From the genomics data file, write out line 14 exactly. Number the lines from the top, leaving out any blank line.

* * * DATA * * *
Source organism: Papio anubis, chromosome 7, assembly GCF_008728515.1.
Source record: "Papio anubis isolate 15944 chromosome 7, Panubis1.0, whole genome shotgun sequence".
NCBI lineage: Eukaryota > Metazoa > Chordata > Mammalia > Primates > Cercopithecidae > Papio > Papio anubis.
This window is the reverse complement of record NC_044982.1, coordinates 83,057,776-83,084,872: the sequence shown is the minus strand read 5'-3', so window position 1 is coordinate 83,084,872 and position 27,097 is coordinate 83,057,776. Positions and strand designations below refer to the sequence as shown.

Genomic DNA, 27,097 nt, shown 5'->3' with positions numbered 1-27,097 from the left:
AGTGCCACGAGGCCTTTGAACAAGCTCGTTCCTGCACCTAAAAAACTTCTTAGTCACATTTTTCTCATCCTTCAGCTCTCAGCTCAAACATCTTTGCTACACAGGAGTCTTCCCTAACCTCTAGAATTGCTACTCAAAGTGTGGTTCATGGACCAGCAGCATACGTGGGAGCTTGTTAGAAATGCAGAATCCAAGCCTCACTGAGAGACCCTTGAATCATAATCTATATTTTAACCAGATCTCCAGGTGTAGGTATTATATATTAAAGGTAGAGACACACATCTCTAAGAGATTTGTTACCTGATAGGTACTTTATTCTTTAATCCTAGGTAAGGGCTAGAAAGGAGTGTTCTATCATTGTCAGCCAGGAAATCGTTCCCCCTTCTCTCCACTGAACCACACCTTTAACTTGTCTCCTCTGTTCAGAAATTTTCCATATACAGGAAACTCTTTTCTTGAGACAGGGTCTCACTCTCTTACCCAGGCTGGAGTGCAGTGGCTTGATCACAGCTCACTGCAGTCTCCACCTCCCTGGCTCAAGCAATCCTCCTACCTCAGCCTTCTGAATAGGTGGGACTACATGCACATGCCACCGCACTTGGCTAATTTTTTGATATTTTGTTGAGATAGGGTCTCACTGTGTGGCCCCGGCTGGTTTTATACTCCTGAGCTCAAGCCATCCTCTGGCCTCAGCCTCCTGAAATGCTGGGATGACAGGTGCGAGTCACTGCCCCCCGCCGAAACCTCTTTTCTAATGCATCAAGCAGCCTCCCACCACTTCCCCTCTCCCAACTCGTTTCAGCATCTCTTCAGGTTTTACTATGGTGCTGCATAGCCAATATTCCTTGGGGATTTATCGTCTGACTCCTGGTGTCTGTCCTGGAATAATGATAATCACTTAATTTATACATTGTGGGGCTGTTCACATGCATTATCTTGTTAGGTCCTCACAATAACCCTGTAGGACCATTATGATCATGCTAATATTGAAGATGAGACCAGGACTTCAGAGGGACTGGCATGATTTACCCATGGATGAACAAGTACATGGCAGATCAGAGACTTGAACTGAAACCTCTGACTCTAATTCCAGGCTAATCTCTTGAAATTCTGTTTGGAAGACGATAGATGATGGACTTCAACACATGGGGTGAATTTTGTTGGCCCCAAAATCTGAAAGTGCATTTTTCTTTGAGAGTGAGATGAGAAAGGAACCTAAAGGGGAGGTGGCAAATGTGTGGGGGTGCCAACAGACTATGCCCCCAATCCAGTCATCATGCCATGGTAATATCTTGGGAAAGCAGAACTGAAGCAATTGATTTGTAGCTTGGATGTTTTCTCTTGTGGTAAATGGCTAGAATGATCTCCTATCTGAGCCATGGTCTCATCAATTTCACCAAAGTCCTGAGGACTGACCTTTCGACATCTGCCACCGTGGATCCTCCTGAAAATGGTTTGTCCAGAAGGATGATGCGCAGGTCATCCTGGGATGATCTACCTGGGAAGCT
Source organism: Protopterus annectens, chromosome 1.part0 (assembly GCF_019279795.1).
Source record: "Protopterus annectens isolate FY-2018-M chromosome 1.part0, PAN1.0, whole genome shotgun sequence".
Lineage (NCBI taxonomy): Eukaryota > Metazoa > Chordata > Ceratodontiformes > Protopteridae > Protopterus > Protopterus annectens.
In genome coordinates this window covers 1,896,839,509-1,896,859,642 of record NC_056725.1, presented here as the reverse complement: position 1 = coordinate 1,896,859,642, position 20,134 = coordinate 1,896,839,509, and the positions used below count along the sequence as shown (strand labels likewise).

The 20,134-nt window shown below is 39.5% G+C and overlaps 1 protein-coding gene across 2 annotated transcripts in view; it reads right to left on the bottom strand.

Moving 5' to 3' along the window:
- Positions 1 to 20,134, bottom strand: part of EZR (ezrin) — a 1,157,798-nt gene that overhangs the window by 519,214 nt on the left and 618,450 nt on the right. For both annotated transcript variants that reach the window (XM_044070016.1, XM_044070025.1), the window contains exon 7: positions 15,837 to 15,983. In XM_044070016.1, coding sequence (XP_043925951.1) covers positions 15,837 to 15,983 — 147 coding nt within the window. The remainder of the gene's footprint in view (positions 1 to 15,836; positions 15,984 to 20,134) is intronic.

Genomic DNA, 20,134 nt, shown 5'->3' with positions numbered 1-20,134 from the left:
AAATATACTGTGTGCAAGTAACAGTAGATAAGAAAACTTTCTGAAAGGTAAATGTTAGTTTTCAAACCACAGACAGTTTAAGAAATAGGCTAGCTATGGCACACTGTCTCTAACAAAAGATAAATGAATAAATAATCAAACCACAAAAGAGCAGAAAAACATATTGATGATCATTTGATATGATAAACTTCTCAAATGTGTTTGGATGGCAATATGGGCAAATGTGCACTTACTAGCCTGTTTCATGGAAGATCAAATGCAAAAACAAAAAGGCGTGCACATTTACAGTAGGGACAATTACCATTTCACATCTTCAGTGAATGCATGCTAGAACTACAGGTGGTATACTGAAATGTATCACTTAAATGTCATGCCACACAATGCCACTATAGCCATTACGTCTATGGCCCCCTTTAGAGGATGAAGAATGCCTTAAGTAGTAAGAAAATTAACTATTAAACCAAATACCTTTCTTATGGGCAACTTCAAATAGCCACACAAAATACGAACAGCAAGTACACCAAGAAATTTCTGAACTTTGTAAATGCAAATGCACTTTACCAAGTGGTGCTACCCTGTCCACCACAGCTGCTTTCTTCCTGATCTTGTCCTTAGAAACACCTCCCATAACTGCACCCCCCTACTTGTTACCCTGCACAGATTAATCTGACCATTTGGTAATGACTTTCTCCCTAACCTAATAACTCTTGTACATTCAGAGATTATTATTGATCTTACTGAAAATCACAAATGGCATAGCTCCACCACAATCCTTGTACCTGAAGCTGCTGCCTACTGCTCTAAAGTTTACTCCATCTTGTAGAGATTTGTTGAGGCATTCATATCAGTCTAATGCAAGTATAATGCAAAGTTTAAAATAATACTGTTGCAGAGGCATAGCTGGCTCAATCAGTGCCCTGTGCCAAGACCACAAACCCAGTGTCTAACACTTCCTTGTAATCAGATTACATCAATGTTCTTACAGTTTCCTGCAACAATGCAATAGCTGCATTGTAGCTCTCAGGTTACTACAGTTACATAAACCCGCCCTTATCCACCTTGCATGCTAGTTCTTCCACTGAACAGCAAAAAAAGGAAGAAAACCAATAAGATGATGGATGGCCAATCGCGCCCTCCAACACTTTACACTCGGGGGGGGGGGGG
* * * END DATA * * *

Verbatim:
Genomic DNA, 20,134 nt, shown 5'->3' with positions numbered 1-20,134 from the left: